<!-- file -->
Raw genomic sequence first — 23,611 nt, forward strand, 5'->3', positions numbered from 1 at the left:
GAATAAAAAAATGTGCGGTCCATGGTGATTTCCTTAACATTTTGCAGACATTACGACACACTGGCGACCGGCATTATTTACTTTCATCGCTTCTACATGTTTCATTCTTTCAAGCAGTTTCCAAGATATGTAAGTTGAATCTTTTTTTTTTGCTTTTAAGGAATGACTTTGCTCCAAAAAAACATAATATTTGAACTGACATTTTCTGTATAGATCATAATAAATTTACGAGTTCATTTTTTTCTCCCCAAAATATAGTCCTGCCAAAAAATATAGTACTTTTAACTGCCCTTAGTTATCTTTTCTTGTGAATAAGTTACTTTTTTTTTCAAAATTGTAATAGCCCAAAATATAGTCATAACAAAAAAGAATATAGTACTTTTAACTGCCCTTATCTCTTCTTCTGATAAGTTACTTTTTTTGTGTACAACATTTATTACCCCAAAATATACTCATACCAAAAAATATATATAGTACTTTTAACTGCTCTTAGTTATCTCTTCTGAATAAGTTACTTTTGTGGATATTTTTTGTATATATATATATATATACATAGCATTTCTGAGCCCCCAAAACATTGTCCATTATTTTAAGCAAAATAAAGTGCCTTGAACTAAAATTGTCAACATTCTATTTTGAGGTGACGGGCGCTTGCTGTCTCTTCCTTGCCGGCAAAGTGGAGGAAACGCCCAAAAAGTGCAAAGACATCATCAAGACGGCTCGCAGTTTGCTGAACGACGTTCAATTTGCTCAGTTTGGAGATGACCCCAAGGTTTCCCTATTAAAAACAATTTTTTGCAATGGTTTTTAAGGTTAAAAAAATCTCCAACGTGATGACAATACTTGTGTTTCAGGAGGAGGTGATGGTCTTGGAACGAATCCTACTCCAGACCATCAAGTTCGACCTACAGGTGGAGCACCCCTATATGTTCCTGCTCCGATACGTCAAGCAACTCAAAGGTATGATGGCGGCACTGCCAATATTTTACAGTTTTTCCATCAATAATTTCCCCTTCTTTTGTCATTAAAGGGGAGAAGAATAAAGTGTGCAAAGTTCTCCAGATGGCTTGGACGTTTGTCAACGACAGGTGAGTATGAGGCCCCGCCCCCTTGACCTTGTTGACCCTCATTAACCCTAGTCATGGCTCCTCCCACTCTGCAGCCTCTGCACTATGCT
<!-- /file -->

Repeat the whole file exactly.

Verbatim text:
Raw genomic sequence first — 23,611 nt, forward strand, 5'->3', positions numbered from 1 at the left:
GAATAAAAAAATGTGCGGTCCATGGTGATTTCCTTAACATTTTGCAGACATTACGACACACTGGCGACCGGCATTATTTACTTTCATCGCTTCTACATGTTTCATTCTTTCAAGCAGTTTCCAAGATATGTAAGTTGAATCTTTTTTTTTTGCTTTTAAGGAATGACTTTGCTCCAAAAAAACATAATATTTGAACTGACATTTTCTGTATAGATCATAATAAATTTACGAGTTCATTTTTTTCTCCCCAAAATATAGTCCTGCCAAAAAATATAGTACTTTTAACTGCCCTTAGTTATCTTTTCTTGTGAATAAGTTACTTTTTTTTTCAAAATTGTAATAGCCCAAAATATAGTCATAACAAAAAAGAATATAGTACTTTTAACTGCCCTTATCTCTTCTTCTGATAAGTTACTTTTTTTGTGTACAACATTTATTACCCCAAAATATACTCATACCAAAAAATATATATAGTACTTTTAACTGCTCTTAGTTATCTCTTCTGAATAAGTTACTTTTGTGGATATTTTTTGTATATATATATATATATACATAGCATTTCTGAGCCCCCAAAACATTGTCCATTATTTTAAGCAAAATAAAGTGCCTTGAACTAAAATTGTCAACATTCTATTTTGAGGTGACGGGCGCTTGCTGTCTCTTCCTTGCCGGCAAAGTGGAGGAAACGCCCAAAAAGTGCAAAGACATCATCAAGACGGCTCGCAGTTTGCTGAACGACGTTCAATTTGCTCAGTTTGGAGATGACCCCAAGGTTTCCCTATTAAAAACAATTTTTTGCAATGGTTTTTAAGGTTAAAAAAATCTCCAACGTGATGACAATACTTGTGTTTCAGGAGGAGGTGATGGTCTTGGAACGAATCCTACTCCAGACCATCAAGTTCGACCTACAGGTGGAGCACCCCTATATGTTCCTGCTCCGATACGTCAAGCAACTCAAAGGTATGATGGCGGCACTGCCAATATTTTACAGTTTTTCCATCAATAATTTCCCCTTCTTTTGTCATTAAAGGGGAGAAGAATAAAGTGTGCAAAGTTCTCCAGATGGCTTGGACGTTTGTCAACGACAGGTGAGTATGAGGCCCCGCCCCCTTGACCTTGTTGACCCTCATTAACCCTAGTCATGGCTCCTCCCACTCTGCAGCCTCTGCACTATGCT